Cookies on this website

We use cookies to ensure that we give you the best experience on our website. If you click 'Accept all cookies' we'll assume that you are happy to receive all cookies and you won't see this message again. If you click 'Reject all non-essential cookies' only necessary cookies providing core functionality such as security, network management, and accessibility will be enabled. Click 'Find out more' for information on how to change your cookie settings.

Inhibition of natural killer (NK) cells is mediated by MHC class I receptors including the killer cell Ig-like receptor (KIR). We demonstrate that HLA-C binding peptides can function as altered peptide ligands for KIR and antagonize the inhibition mediated by KIR2DL2/KIR2DL3. Antagonistic peptides promote clustering of KIR at the interface of effector and target cells, but do not result in inhibition of NK cells. Our data show that, as for T cells, small changes in the peptide content of MHC class I can regulate NK cell activity.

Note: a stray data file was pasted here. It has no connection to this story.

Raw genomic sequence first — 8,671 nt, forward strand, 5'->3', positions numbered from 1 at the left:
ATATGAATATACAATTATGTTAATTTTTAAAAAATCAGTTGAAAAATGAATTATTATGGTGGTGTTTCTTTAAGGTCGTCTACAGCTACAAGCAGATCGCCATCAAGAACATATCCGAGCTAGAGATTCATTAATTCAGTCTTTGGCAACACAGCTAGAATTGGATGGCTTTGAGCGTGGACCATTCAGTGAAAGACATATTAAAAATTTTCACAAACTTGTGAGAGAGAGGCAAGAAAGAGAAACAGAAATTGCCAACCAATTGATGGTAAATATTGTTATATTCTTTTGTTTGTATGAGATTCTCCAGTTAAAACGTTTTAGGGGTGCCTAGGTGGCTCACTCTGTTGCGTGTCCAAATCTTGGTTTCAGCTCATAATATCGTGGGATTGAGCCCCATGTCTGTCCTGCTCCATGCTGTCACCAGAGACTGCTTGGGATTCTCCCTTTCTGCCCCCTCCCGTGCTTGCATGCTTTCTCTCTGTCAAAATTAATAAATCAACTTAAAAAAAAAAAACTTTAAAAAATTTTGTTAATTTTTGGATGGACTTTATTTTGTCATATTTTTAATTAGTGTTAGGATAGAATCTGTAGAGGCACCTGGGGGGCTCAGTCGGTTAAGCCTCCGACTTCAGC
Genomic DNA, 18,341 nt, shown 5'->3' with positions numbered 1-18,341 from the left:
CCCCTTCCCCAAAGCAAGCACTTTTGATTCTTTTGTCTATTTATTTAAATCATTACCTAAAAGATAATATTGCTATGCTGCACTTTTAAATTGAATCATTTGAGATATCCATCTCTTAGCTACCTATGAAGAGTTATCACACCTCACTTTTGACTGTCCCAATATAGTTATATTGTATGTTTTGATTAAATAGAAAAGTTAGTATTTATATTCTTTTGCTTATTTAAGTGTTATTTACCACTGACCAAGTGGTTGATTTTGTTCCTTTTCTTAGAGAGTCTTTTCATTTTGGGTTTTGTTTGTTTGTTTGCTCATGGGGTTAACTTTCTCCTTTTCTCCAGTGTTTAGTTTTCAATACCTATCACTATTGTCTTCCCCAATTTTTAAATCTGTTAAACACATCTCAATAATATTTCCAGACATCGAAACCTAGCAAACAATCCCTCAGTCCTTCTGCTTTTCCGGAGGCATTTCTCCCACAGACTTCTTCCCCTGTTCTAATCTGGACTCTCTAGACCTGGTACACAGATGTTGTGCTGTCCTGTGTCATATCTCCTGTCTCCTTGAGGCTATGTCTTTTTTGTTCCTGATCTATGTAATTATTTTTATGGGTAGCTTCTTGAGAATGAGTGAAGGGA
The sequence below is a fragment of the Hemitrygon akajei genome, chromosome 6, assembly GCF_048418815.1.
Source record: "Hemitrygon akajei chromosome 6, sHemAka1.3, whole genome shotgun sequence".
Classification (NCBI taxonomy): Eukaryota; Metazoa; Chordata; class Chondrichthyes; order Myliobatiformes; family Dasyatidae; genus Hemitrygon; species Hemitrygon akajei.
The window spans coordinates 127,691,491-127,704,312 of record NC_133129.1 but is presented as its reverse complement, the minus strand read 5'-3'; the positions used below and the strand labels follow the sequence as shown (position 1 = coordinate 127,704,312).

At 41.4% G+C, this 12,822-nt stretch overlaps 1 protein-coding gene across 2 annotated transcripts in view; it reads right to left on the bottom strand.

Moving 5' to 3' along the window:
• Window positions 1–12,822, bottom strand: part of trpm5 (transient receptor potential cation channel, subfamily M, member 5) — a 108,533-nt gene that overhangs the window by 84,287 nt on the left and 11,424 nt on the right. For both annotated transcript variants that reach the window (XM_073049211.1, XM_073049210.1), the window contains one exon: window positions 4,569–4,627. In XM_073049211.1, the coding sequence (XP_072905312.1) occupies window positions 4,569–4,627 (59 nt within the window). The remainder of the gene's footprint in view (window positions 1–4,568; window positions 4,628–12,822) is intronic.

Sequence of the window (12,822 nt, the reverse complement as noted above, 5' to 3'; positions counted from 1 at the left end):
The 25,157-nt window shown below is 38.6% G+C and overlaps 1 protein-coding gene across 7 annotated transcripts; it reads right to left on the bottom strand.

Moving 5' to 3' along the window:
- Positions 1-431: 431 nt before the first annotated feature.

Original publication




Journal article


Proceedings of the National Academy of Sciences of the United States of America

Publication Date





10160 - 10165


Divisions of Medicine and Cell and Molecular Medicine, Imperial College London, London W2 1PG, United Kingdom.


Killer Cells, Natural, Cell Line, Humans, Oligopeptides, HLA-C Antigens, Ligands, Lymphocyte Activation, Signal Transduction, Amino Acid Sequence, Protein Binding, Phosphorylation, Kinetics, Proto-Oncogene Proteins c-vav, Receptors, KIR, Receptors, KIR2DL2, Receptors, KIR2DL3